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  2. Jaager, yes I have that but I'm really just interested in that one drawing #39. Very curious as to what it shows/changes Thx Dan
  3. Allan Yedlinsky - SCANTLINGS OF THE ROYAL NAVY 1719-1805 Seawatch Books is much easier to use and has much more data. I have a reprint of Steel by Sim Comfort but the Yedlinsky volume is easier to use -
  4. First I found a watchmaker's screw driver sharpener that was just the right size for the straight chisels, so I can sharpen those easily. Otherwise I am using waterstone slips, although I'm thinking of using sanding film stuck to a brass backing. In the long run I'm making myself a brass jig with wheels that can handle all of them, including the gouges where you have to turn the tool as you move forward and back. I've designed it and drawn it out and have the brass and other bits I need, just haven't sat down to do it yet.
  5. Today
  6. Hi all, New to the forum. I have a copy of the 3rd edition of Steel's Elements and Practice of Naval Architecture dated 1822 that I borrowed and copied from a major library. They actually sent it thru the mail and it was so fragile and worn I was terrifed to even open it. Anyway it is almost identical to the 1805 version with the exception af an appendix on "Constructing the Royal and Mercantile Navies" by John Knowles. It is different from the 2nd edition dated 1812 in that it does not include a reference to the 39th draught on the "fitting of the stroreroom between the gun deck and Orlop". Does anyone have a copy of this 39th draught they'd be willing to share? I have been unable to find the 1812 edition on sale anywhere that also includes this 39th draught. Any help is appreciated. Dan Kosko
  7. Lords of the Ring! One of my alltime favorits! You got it! The show it several times on TV, I`m always watching. Regards Gerhard
  8. Over the last couple of days, I received several goodies! The first is a "newish" Kindle 8HD reader with 32GB of memory. This is an upgrade from my 6HD. The large size will help with viewing videos. I only have a photo of the box, the kindle is in another area charging. The next are two DVDs. One I bought and the other (cat one) my wife bought me for Father's Day, it came in the mail a little late. Yes I am a Cataholic. For those interested in cats, it is a two hour story of the evolution of cats. The LOrd Of The Rings, I bought, as it is Blue Ray, and has a much better picture quality than my Extended Version disks. I just wish they would put out the extended on Blue Ray. The next two are kits I got from Model Expo, during their last sale. This is the contents of the Rucker Wagon. And the Doctor's Buggy. The long tube contains a well protected piece of brass rod.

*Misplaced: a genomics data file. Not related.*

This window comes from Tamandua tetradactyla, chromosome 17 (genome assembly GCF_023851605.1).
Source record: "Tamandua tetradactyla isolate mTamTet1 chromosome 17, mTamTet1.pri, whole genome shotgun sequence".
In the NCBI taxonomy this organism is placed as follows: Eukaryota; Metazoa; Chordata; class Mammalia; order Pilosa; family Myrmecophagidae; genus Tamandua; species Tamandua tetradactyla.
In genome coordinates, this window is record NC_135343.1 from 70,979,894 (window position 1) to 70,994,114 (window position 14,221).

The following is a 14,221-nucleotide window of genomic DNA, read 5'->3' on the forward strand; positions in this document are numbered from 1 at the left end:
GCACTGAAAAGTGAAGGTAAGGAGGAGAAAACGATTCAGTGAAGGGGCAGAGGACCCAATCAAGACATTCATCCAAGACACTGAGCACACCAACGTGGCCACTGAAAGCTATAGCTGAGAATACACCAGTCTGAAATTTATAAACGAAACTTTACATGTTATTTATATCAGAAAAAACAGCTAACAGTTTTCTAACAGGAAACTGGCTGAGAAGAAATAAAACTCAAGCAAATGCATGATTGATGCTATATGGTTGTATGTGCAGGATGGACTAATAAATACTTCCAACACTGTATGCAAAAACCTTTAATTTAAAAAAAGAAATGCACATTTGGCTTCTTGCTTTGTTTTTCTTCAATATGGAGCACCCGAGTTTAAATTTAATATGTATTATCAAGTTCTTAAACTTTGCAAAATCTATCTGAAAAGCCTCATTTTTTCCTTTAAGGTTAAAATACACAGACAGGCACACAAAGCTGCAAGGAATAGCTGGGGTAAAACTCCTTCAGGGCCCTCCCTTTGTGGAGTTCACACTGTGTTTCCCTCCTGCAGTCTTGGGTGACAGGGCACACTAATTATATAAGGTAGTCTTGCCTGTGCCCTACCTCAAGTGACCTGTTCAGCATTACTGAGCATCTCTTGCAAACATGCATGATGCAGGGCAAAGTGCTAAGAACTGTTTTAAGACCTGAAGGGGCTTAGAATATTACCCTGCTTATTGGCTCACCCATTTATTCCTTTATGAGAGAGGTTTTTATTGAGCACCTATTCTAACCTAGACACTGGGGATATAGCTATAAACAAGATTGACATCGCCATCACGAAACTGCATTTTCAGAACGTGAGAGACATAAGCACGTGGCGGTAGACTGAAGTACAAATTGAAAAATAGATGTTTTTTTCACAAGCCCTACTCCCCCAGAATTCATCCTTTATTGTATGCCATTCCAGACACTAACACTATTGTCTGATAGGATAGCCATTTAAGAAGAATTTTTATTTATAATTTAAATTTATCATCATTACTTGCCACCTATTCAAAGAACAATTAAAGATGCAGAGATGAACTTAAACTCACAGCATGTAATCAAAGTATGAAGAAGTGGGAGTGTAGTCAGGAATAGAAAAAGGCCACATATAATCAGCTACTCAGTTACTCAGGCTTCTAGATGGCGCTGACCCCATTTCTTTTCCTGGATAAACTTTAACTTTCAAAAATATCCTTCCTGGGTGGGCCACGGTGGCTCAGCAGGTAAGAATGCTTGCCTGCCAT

9. I can understand where you're coming from. For full size carving tools, I had to purchase several different types of water stones and diamond sharpeners. How on earth do you sharpen these tiny tools? What do you use?
  10. It happens buddy, trust me, we all can't be Ed Tosti This is a free zone for all, free to contribute or not as you can or want. If you're not getting a response to your question, you'll have to seek it else where through other people's logs or other sources. A lot of my guidance comes from the library of SIS magazines I have as well as other modeler reference materials. Or.. you have to be your own resource and do the best you can, learn from your mistakes.
  11. I think the unfortunate reality is that this forum has far more questions and topics than everyone can keep up with, especially those with the knowledge to answer every question. Sometimes the person you need is busy; not everyone checks the forum every day or even every week, and it's easy to miss a given question or topic for a little while. There's a real tension between the immediate need of the modeller for an answer, and the delayed response time of other forum members who aren't necessarily on the same schedule. I certainly can't keep up with everything that's happening on here. I'm in central Missouri, a bit north of the river.
  12. Hi Joshua. I have made several posts in the various forums and haven't had much success with it.
  13. Puhhhh ... thx ... I really got a bad feelin .... damn Frank, go back to wood building and stay here again ... my heart ... Dirk